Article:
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Curr Biol. 2012 Dec 4;22(23):2258-61. doi: 10.1016/j.cub.2012.10.009. Epub 2012 Oct 25.

Phenotypic engineering unveils the function of genital morphology.

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Evolutionary Biology, Department of Ecology and Genetics, Uppsala University, Norbyvägen 18D, 752 36 Uppsala, Sweden.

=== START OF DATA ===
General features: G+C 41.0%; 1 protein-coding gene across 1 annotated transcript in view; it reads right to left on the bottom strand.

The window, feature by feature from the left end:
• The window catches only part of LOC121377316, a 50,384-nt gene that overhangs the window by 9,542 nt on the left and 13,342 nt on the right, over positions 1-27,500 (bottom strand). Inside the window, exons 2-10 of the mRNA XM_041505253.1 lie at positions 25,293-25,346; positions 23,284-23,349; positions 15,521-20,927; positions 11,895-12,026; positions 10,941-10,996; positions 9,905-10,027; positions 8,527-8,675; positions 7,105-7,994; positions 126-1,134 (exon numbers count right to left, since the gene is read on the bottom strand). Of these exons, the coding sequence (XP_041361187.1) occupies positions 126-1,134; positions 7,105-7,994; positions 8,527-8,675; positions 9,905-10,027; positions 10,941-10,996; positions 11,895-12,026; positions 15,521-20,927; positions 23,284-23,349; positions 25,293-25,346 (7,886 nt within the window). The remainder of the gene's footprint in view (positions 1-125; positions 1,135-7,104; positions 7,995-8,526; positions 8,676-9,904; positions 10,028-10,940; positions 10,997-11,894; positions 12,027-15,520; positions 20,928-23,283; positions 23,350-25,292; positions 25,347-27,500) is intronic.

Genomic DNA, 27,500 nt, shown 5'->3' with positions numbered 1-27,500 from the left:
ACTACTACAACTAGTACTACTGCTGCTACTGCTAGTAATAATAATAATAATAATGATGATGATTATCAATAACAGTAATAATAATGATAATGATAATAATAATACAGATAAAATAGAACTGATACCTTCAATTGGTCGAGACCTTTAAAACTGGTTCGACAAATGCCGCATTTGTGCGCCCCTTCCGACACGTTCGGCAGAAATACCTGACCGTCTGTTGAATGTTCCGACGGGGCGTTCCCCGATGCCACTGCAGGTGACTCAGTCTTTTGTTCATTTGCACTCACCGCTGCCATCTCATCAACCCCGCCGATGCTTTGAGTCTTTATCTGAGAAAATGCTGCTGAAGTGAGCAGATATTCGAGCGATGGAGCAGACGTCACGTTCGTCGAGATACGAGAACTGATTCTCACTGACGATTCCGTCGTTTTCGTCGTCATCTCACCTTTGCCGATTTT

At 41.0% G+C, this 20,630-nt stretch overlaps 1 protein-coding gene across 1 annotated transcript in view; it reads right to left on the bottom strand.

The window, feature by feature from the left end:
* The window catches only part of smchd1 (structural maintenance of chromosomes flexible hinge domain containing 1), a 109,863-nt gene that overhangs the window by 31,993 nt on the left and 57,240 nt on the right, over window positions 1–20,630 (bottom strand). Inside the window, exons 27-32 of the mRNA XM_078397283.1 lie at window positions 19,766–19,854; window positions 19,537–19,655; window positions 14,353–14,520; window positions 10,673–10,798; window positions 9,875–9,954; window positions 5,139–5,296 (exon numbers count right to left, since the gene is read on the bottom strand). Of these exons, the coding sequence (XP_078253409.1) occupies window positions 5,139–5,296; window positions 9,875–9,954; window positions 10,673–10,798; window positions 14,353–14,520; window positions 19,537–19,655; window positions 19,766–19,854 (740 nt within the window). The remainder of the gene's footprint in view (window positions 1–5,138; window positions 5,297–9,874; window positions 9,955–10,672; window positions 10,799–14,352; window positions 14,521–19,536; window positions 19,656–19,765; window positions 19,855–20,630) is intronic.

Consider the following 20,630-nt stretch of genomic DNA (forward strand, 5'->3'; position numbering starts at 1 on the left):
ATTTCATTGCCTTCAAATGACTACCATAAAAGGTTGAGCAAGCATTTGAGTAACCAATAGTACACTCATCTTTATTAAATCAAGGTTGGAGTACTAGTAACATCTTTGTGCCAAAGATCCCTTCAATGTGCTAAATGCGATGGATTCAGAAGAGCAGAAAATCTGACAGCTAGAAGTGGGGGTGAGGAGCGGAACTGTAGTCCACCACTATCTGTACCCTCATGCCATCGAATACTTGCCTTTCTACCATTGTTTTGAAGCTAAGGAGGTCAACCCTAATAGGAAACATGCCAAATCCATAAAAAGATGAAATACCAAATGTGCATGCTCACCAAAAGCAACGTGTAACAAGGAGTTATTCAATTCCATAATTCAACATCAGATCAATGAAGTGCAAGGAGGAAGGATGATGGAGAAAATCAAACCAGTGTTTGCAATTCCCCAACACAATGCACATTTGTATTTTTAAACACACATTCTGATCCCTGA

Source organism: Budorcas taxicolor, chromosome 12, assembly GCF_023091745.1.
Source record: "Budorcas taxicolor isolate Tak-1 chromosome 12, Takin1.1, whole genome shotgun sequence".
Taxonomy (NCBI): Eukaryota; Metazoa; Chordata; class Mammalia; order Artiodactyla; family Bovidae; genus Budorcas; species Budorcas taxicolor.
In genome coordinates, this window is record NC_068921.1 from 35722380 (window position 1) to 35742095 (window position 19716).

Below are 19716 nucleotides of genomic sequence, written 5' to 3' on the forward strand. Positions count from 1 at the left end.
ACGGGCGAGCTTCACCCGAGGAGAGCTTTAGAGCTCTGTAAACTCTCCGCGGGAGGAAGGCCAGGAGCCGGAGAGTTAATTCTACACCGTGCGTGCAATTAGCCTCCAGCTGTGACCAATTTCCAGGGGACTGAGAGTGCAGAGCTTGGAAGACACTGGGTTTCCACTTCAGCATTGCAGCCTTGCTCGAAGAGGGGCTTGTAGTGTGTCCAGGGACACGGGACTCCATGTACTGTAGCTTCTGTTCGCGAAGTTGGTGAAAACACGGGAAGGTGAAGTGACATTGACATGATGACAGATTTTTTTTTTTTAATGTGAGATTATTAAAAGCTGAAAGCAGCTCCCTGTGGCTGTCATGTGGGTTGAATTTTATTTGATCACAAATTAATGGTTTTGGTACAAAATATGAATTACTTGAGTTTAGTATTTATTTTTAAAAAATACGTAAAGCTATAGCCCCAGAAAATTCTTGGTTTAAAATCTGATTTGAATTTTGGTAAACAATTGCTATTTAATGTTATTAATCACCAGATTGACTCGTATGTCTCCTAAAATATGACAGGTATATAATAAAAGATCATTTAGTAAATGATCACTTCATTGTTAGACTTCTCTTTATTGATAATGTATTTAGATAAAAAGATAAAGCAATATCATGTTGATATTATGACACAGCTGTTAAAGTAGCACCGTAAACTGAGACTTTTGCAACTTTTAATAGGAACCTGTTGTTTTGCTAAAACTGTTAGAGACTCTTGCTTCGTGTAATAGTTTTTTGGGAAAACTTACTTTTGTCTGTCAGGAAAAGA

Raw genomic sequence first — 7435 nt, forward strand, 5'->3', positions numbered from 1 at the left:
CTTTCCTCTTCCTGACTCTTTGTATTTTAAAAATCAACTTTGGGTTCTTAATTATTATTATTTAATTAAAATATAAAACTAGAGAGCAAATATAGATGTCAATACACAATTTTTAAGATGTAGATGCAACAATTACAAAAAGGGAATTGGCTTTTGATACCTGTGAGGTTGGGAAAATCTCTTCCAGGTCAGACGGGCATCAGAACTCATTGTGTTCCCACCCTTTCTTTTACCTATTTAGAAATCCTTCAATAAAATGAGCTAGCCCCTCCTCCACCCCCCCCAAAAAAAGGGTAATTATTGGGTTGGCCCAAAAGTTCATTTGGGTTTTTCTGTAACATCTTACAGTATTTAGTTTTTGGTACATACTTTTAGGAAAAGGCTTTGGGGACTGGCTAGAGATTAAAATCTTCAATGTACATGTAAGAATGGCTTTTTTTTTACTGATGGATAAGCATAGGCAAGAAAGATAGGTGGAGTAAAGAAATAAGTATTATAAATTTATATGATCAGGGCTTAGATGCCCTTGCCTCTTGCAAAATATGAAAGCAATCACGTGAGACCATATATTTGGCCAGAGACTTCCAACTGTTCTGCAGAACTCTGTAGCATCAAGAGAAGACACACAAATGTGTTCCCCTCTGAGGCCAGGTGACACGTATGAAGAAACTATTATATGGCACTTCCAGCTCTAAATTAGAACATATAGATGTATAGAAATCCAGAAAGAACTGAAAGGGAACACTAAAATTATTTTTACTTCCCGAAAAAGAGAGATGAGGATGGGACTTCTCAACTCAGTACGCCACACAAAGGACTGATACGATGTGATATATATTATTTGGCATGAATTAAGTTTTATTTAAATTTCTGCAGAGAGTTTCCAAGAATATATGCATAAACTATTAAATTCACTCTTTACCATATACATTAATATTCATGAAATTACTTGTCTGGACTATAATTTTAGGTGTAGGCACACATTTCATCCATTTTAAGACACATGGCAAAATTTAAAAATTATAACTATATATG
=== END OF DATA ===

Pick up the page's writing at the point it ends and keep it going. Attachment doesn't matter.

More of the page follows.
The rapidly evolving and often extraordinarily complex appearance of male genital morphology of internally fertilizing animals has been recognized for centuries. Postcopulatory sexual selection is regarded as the likely evolutionary engine of this diversity, but direct support for this hypothesis is limited. We used two complementary approaches, evolution through artificial selection and microscale laser surgery, to experimentally manipulate genital morphology in an insect model system. We then assessed the competitive fertilization success of these phenotypically manipulated males and studied the fate of their ejaculate in females using high-resolution radioisotopic labeling of ejaculates. Males with longer genital spines were more successful in gaining fertilizations, providing experimental evidence that male genital morphology influences success in postcopulatory reproductive competition. Furthermore, a larger proportion of the ejaculate moved from the reproductive tract into the female body following mating with males with longer spines, suggesting that genital spines increase the rate at which seminal fluid passes into the female hemolymph. Our results show that genital morphology affects male competitive fertilization success and imply that sexual selection on genital morphology may be mediated in part through seminal fluid.

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